Working with comparatively outdated tools feels strange and uncomfortable and ultimately leads to employee frustration. Retailers need to use disruptive technology to reinvent their business from a customer and employee perspective and return to being an attractive employer.
“Forward-thinking retailers will use technology to not only provide customers a differentiated shopping experience, but also to provide employees a positive, compelling work experience. Technology dominates our everyday life. Why wouldn’t it also dominate your sales associates? Employees won’t use Instagram and others in everyday life and then use outdated technology or even handwritten notes at work. Shaping a real experience not only for your customers but also for your employees makes them feel valued, attracts other available sales talents and binds them to your company. Digitization always starts with people.” Markus Demirci, founder and CEO of mPocket.
In order to be future-ready and differentiate themselves in the market, retailers must provide the right tools and training to professionally prepare their workforce. 75% of consumers are still buying from someone they know, like and trust rather than from a chatbot fed with algorithms. Nevertheless, technology has put more power in the hands of the customers. Retail remains human but needs to adapt to the digital era.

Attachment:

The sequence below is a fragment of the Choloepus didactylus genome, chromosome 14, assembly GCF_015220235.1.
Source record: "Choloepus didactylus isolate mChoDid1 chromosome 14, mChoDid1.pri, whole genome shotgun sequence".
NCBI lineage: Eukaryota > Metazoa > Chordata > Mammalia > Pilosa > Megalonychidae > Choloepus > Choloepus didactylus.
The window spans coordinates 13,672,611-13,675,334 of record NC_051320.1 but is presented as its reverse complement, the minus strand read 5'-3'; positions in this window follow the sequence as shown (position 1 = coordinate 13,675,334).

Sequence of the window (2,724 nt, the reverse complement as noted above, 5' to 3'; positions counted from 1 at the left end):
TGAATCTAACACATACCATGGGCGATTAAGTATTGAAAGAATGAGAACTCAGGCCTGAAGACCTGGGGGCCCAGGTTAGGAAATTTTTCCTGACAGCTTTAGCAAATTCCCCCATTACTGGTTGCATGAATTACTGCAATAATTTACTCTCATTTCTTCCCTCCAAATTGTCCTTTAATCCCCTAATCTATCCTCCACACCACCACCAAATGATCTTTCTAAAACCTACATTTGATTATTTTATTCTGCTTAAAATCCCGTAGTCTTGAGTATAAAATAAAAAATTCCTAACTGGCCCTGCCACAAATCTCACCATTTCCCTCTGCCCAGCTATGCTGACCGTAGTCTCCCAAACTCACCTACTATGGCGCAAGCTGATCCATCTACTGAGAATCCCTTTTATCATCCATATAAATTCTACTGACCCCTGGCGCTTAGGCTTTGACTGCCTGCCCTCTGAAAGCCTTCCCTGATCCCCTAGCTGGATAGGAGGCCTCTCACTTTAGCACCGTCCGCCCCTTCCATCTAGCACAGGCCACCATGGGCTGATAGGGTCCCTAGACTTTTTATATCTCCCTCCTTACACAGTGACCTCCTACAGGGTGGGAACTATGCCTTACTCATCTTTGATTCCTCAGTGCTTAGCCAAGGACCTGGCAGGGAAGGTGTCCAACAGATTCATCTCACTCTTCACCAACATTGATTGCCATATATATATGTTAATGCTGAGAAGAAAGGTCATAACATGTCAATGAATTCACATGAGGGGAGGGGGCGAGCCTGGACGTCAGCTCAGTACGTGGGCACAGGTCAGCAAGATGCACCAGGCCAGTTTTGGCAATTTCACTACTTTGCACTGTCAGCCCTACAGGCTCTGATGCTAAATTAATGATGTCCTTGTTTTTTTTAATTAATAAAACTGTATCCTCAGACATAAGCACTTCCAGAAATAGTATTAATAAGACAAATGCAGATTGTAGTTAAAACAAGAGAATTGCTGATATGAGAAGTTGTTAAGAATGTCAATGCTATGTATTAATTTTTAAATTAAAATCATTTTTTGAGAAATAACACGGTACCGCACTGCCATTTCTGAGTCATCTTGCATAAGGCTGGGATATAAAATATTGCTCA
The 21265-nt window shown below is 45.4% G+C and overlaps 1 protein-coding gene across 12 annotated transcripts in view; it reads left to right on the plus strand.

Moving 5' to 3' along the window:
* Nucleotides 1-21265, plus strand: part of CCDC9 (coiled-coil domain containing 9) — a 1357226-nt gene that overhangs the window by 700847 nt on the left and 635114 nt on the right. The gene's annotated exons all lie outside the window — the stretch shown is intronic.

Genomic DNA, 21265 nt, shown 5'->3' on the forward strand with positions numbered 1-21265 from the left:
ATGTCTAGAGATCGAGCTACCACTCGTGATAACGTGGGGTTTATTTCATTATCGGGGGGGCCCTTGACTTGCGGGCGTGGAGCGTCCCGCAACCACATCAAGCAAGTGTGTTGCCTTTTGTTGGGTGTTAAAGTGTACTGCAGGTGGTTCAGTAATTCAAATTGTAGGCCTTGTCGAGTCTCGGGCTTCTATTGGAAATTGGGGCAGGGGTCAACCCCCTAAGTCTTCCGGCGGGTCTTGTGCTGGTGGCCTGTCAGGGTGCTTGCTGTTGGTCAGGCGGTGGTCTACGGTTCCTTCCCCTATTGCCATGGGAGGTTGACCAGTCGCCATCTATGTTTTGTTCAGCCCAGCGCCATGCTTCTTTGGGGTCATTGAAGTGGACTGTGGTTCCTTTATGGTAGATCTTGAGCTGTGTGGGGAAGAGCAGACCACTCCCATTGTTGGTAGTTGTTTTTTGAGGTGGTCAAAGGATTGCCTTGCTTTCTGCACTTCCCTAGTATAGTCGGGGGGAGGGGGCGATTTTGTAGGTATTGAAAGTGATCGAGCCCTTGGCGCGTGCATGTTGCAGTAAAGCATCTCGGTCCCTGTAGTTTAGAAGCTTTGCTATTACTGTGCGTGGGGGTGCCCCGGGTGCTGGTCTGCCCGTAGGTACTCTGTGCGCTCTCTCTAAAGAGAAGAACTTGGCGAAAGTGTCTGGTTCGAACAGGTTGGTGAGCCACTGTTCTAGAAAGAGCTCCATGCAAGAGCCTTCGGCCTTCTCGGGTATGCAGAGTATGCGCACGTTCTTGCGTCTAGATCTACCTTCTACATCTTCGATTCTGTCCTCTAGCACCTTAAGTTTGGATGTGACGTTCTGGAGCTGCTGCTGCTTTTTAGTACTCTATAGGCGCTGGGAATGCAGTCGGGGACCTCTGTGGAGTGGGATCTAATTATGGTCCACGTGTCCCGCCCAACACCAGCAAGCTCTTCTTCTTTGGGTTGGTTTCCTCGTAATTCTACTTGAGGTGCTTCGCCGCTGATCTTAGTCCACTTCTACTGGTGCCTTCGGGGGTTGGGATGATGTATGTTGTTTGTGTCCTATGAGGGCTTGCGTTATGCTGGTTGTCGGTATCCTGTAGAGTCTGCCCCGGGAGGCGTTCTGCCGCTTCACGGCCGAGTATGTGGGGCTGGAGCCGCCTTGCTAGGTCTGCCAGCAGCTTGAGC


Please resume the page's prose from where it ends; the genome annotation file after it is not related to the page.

In the future the retail workforce needs to be more flexible, learn new skills, be innovative and use technology online and in-store to give the right response to the dynamically changing customer behavior and expectation. What might be an exceptional service today is a standard tomorrow. Digital transformation and shaping the workforce of the future in retail is not only about technology, but about reinventing corporate structures and embracing the culture of innovation.
How important do you see the sales associates in local retail? Will retail remain human or will it become completely digital? Do you have any questions or suggestions? Feel free to leave us a comment or write to email@example.com. If you liked the article, sign up for our newsletter to stay updated or check www.mpocket.io. We look forward to hearing from you.
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Marketing & Communication Manager mPocket